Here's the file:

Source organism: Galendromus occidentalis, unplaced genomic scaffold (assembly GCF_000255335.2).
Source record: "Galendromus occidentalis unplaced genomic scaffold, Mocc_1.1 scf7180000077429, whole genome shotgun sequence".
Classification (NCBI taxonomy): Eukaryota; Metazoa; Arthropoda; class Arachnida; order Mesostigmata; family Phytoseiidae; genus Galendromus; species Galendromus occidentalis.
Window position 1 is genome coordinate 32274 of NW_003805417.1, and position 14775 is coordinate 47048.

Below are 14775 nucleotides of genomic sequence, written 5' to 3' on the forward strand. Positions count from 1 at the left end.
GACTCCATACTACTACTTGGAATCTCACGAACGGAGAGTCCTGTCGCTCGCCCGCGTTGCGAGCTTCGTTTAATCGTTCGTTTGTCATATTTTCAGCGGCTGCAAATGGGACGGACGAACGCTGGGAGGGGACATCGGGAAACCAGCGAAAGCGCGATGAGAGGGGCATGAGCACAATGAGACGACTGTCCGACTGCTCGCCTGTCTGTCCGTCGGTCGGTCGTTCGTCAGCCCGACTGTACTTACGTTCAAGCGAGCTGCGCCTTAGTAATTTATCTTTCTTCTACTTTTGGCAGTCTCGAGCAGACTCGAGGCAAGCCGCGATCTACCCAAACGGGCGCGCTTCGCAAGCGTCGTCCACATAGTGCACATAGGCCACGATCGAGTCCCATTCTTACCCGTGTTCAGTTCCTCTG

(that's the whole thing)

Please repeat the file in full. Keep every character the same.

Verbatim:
Source organism: Galendromus occidentalis, unplaced genomic scaffold (assembly GCF_000255335.2).
Source record: "Galendromus occidentalis unplaced genomic scaffold, Mocc_1.1 scf7180000077429, whole genome shotgun sequence".
Classification (NCBI taxonomy): Eukaryota; Metazoa; Arthropoda; class Arachnida; order Mesostigmata; family Phytoseiidae; genus Galendromus; species Galendromus occidentalis.
Window position 1 is genome coordinate 32274 of NW_003805417.1, and position 14775 is coordinate 47048.

Below are 14775 nucleotides of genomic sequence, written 5' to 3' on the forward strand. Positions count from 1 at the left end.
GACTCCATACTACTACTTGGAATCTCACGAACGGAGAGTCCTGTCGCTCGCCCGCGTTGCGAGCTTCGTTTAATCGTTCGTTTGTCATATTTTCAGCGGCTGCAAATGGGACGGACGAACGCTGGGAGGGGACATCGGGAAACCAGCGAAAGCGCGATGAGAGGGGCATGAGCACAATGAGACGACTGTCCGACTGCTCGCCTGTCTGTCCGTCGGTCGGTCGTTCGTCAGCCCGACTGTACTTACGTTCAAGCGAGCTGCGCCTTAGTAATTTATCTTTCTTCTACTTTTGGCAGTCTCGAGCAGACTCGAGGCAAGCCGCGATCTACCCAAACGGGCGCGCTTCGCAAGCGTCGTCCACATAGTGCACATAGGCCACGATCGAGTCCCATTCTTACCCGTGTTCAGTTCCTCTG